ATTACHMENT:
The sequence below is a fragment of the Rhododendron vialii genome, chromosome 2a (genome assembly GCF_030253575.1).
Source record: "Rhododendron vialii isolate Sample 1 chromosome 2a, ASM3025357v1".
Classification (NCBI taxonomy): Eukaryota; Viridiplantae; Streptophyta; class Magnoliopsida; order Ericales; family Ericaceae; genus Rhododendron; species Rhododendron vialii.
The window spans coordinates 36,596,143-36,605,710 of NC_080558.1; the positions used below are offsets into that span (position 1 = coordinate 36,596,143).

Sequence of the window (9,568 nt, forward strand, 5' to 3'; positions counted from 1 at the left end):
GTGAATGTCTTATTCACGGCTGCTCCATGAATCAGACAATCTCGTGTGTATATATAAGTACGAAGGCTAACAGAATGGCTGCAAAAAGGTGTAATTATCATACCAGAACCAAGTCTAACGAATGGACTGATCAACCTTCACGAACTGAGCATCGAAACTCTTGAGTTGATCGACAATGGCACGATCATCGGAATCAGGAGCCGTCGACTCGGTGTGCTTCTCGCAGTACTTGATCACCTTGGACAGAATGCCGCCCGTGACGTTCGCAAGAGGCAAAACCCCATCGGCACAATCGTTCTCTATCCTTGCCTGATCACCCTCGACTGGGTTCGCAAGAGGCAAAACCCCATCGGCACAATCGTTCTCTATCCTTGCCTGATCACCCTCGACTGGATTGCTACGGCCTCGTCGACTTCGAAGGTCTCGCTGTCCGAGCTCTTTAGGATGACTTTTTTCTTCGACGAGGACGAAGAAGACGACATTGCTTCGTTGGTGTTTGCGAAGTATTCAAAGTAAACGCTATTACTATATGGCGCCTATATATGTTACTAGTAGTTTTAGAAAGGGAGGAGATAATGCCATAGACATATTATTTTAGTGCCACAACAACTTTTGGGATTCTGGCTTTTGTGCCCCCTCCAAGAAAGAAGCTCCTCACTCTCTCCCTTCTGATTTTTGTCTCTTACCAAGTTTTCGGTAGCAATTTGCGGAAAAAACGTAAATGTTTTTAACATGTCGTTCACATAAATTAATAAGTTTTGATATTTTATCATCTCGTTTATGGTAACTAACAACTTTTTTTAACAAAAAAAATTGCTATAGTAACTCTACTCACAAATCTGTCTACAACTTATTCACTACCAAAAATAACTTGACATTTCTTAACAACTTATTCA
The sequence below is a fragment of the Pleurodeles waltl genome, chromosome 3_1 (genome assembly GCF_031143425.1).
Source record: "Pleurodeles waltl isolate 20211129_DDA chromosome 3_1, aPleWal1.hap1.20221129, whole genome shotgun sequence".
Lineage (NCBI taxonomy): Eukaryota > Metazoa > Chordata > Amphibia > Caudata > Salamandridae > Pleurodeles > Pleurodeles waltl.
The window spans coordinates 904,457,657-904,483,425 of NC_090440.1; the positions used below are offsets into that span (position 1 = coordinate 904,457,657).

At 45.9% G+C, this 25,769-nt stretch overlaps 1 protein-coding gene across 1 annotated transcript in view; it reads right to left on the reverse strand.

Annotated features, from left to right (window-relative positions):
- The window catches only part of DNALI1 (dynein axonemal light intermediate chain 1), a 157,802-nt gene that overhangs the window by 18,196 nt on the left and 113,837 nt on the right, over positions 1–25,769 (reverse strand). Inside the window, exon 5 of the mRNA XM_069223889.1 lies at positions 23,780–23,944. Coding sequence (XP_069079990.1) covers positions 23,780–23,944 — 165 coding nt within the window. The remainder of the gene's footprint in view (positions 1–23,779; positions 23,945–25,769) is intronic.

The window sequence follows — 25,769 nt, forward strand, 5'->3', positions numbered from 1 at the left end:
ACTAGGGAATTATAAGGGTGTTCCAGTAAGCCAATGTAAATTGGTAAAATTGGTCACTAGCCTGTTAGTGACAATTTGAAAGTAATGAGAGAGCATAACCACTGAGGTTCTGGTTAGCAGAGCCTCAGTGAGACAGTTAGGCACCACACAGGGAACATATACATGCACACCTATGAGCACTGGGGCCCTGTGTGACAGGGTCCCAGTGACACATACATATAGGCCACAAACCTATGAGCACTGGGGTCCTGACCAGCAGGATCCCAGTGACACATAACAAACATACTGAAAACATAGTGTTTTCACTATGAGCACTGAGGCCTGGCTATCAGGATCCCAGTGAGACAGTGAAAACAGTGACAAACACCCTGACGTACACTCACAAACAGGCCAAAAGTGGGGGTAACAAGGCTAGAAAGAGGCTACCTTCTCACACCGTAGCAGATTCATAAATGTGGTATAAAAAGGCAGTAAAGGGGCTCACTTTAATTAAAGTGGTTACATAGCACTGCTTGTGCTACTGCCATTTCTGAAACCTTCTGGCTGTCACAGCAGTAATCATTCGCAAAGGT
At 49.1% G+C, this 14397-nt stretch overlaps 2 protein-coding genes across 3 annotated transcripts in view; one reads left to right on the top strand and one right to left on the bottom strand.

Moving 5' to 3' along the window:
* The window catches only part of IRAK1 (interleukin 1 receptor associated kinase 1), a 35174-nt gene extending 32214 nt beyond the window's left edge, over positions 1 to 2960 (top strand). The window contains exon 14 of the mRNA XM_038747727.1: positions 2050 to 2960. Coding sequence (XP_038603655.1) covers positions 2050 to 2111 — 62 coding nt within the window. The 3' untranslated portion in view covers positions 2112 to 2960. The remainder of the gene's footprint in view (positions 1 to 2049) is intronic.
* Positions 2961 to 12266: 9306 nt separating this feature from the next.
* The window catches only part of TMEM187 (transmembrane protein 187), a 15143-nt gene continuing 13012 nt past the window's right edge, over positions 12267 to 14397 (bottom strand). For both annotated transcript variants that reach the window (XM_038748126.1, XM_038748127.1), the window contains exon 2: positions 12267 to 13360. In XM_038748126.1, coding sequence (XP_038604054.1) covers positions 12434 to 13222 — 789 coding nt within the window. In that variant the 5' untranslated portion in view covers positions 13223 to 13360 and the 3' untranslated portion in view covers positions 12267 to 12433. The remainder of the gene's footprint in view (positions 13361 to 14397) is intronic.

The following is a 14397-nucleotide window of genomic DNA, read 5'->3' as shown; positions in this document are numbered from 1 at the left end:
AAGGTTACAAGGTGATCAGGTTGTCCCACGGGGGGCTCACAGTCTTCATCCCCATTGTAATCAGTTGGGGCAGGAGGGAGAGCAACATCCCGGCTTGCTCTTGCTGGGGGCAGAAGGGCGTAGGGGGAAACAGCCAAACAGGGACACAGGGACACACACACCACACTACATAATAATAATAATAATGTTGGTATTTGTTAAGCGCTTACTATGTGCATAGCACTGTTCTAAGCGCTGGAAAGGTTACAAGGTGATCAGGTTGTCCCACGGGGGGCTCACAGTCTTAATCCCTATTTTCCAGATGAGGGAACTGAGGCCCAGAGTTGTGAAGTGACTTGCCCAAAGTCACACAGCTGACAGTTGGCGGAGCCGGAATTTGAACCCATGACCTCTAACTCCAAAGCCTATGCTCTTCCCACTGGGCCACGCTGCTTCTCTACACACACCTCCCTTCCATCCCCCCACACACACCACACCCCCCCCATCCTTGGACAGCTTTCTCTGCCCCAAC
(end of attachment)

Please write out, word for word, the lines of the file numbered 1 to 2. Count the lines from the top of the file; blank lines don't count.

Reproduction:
The sequence below is a fragment of the Rhododendron vialii genome, chromosome 2a (genome assembly GCF_030253575.1).
Source record: "Rhododendron vialii isolate Sample 1 chromosome 2a, ASM3025357v1".